Summary:  This biography of science fiction writer Octavia Butler is told through a collection of poetry, photographs, and quotations from Butler.  Starting with her early life as a solitary child growing up in 1950’s Pasadena, readers get to see how Octavia’s struggles in school, her introverted nature, and her love of books combined to lead to her a life as a writer.  She was fascinated by science fiction, although almost all of the writers and heroes of the stories were white men.  After years of rejection, she finally began selling her stories and eventually wrote books that earned her Nebula and Hugo awards as well as a MacArthur fellowship.  Includes a final chapter on Ibi Zoboi’s connection to Octavia Butler (they shared a birthday and met in person several times, including a science fiction writing workshop) and a list of Butler’s books.  128 pages; grades 7-12.

Pros:  This unique biography is a pretty quick read but gives an intimate look at Octavia Butler’s life and writing.  Readers who are not familiar with Butler’s work (like me) may be motivated to seek it out after getting this introduction.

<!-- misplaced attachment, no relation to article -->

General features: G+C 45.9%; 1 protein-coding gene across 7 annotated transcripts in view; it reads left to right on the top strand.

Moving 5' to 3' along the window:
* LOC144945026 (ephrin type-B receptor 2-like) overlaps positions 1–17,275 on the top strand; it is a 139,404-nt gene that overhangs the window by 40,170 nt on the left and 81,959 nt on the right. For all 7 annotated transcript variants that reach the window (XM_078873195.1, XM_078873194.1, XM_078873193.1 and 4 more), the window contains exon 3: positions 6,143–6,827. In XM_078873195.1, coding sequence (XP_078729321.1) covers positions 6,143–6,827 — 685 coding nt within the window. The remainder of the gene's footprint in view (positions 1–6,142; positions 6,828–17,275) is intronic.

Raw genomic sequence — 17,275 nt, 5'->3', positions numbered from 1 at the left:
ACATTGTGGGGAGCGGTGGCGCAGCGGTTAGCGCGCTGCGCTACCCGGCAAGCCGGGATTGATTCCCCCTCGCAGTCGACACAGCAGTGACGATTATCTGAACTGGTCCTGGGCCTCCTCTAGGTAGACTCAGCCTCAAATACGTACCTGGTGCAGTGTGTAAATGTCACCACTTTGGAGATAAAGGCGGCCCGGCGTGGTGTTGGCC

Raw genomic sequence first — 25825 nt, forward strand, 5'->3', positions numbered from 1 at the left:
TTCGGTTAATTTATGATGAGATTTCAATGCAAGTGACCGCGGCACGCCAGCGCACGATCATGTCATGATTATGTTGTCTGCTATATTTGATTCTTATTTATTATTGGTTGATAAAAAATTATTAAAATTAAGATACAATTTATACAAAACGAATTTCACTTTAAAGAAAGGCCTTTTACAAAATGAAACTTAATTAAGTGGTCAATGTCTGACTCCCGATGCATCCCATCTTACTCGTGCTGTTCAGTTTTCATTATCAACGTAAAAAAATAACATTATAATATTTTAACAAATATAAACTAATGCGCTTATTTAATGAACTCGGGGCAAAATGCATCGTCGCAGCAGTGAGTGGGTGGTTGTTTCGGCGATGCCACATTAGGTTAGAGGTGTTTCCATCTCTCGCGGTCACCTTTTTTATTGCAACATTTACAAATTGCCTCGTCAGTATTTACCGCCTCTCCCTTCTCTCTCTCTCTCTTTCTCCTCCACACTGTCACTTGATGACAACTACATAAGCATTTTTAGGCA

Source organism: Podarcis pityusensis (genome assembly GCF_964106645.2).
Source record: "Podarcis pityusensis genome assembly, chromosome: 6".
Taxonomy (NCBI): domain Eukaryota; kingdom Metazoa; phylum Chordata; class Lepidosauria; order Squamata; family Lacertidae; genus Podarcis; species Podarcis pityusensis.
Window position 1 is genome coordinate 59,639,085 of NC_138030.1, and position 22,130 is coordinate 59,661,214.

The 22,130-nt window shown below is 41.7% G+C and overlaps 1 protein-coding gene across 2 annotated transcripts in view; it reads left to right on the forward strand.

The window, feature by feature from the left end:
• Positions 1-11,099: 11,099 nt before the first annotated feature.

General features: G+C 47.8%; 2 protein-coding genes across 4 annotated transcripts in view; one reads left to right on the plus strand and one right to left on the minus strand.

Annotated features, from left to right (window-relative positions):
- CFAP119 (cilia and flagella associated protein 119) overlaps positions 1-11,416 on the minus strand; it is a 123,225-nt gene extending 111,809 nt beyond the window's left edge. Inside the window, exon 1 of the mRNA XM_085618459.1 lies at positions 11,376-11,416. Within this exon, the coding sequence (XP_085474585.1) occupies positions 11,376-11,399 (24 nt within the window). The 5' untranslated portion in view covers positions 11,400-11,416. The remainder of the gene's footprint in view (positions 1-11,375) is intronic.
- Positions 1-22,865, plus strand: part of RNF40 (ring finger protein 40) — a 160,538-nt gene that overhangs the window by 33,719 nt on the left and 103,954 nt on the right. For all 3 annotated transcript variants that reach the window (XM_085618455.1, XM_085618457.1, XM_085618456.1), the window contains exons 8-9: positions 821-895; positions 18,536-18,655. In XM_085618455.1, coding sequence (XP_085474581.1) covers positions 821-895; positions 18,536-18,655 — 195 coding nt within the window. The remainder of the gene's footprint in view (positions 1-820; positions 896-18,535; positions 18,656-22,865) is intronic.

Cons:  I saw some recommendations for this book starting in fifth grade, but I think it would be better appreciated by middle school and high school students, since Butler’s books are for young adults and adults.

The Last Cuentista by Donna Barba Higuera

Published by Levine Querido

Amazon.com: The Last Cuentista: 9781646140893: Higuera, Donna Barba: Books

Summary:  With Halley’s Comet hurtling towards Earth, Petra and her family are among a small group chosen to travel to the planet Sagan, a journey that will take over 300 years.  They’re put into a deep sleep, with people on board who will look after them and keep creating a new population of caretakers.  Alas, not only does a group called the Collective take over the ship, but something goes wrong with Petra’s sleep.  When she wakes up, she learns that she is the only one left who remembers life on Earth.  Petra is determined to help the other kids in her group remember, and she begins telling them the cuentos (stories) that she learned from her Mexican-American grandmother.  Although she does her best to blend in, members of the Collective soon become suspicious of Petra, and she realizes it’s up to her to lead an escape plan and try to find the group of Earthlings who were scheduled to arrive first.  It’s not clear whether or not Petra and the other kids make contact, but the book ends on a hopeful note.  336 pages; grades 5-8.